1800 [ca.] · S.l. [Caen, France]
BACKGROUND OF THE CASE: The satire explores a little-known scene in Demosthenes' lawsuit against Meidias for "slander" (i.e. for slapping the plaintiff in public), for which in the absence of the plaintiff one Straton was appointed arbitrator. Meidias failed to appear in court, and so the judgment went against him. Meidias claimed that the arbitration did not exist, and therefore he did not take the oath. Contrary to law, the presiding judge overturned the ruling in this "deserted" case, and the Straton was expelled and completely disfranchised. "Against Meidias" is regarded as one of the most intriguing forensic speeches to survive. It gives valuable information about Athenian law and festivals, and especially about the Greek concept of hubris (aggravated assault), which was regarded as a crime not only against the citizen or city but against society as a whole.
BIBLIOGRAPHICAL NOTICE: Recorded here for the first time is the fact that the "Miseres des Plaideurs" first appeared in a very rare, and now forgotten 20-page book of "Satires nouvelles. Avec une Ode sur l'heureuse convalescence de Monseigneur le Dauphin. Par le Sieur D***" (Paris: J. Collombat, 1701), of which two copies are known: BnF and Duke University (sic). The "Satires nouvelles," in addition to the Ode, contains two satires, namely the "Miseres des Plaideurs" and "Le Democrite moderne, sur les diverses folies des hommes." The authorship of these three poems is also in doubt: Sieur D*** has been equated with Nicolas Boileux-Despreaux (BnF, Catalogue general des livres imprimes, 1903, Tom XIV, col. 1218, no. 602), but none of the above have ever appeared in Boileau-Despreaux's "Oeuvres completes." Whereas the 1701 "Satires nouvelles" remained unknown to Barbier, Pierre Conlon lists it as being "Anonymous" (Prelude au siecle des Lumieres en France: repertoire chronologique, 1974, Tom. V, Suppl., p. 188, no. 19249). But elsewhere we find that the author has been identified as Jacques Losme de Monchesnay (1666-1740), a shadowy figure who was one of the first editors of Boileau-Despreaux's works. Curiously, BnF attributes a nearly identical work to Losme de Montchesnay: "Satires nouvelles du sieur D***** (Paris: C. Osmont, 1698).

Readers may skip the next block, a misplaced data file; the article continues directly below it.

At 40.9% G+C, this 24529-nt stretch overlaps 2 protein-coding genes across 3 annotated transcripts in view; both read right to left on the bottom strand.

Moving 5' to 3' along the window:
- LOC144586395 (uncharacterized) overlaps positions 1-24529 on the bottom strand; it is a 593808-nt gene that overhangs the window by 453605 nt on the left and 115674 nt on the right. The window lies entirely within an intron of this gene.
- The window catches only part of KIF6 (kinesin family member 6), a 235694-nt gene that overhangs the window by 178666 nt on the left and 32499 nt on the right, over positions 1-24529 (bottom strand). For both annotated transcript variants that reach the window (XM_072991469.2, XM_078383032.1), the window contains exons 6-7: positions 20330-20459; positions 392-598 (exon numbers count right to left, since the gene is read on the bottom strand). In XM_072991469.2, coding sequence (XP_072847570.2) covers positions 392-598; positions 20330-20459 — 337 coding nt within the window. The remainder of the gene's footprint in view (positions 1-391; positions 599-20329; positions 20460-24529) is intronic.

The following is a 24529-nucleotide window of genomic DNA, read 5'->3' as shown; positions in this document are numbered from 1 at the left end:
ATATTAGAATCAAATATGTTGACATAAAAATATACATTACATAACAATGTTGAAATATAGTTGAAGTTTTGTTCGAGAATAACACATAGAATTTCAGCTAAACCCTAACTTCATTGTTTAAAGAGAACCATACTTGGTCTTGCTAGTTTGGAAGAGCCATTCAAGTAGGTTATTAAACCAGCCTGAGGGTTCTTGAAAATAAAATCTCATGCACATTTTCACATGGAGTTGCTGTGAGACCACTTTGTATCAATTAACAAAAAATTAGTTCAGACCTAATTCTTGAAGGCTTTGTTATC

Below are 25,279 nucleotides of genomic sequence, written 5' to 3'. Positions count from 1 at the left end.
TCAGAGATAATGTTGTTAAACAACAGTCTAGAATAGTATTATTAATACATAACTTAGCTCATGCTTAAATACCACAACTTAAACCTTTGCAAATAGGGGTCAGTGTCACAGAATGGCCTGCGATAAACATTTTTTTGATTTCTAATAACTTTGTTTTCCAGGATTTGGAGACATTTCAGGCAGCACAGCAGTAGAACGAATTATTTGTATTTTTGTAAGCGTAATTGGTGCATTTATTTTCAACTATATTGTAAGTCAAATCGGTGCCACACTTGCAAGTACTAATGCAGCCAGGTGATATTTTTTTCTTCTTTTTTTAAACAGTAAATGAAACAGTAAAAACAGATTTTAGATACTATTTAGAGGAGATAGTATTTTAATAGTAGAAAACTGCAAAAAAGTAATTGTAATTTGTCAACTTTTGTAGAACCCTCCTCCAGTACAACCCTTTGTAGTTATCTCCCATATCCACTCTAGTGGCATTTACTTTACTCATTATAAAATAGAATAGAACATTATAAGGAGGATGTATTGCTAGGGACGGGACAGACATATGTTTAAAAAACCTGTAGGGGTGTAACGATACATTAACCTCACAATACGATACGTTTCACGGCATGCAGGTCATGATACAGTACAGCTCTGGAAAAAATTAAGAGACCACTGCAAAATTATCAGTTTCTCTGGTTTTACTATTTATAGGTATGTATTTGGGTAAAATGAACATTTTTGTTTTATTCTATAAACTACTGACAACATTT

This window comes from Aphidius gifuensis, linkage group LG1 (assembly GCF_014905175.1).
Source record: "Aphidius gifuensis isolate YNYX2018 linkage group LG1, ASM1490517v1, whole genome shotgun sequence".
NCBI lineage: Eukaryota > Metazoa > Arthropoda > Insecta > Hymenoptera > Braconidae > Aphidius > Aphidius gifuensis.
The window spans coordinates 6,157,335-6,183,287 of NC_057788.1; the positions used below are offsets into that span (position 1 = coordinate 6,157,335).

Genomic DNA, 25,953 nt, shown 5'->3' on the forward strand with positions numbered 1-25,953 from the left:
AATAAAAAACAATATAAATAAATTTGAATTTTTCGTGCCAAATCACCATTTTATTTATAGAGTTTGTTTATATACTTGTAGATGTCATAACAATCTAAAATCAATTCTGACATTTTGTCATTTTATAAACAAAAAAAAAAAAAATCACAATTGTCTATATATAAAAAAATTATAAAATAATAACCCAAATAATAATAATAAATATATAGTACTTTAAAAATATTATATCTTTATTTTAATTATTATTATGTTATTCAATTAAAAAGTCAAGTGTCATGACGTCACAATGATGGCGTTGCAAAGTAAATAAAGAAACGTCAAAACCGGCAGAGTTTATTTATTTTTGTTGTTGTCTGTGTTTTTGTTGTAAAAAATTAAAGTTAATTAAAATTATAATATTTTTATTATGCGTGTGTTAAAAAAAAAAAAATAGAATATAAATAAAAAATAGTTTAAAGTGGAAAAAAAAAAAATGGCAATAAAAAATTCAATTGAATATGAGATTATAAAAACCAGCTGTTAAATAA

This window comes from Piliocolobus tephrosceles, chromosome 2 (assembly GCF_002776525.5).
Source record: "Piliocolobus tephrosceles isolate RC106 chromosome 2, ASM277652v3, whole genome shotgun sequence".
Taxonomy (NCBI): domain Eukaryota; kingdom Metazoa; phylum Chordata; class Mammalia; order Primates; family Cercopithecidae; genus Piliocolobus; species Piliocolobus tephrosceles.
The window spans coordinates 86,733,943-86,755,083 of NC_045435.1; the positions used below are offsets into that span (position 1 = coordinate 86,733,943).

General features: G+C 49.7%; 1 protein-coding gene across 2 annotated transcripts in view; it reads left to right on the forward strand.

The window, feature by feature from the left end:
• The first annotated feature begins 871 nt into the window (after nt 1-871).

A fascinating pamphlet, illustrated with two charming and completely inappropriate woodcuts on the back wrapper. REFERENCE: René Hélot, 'La bibliothèque bleue en Normandie' (Rouen, 1927) no. 161, recording an entirely different edition. (Inventory #: 1930)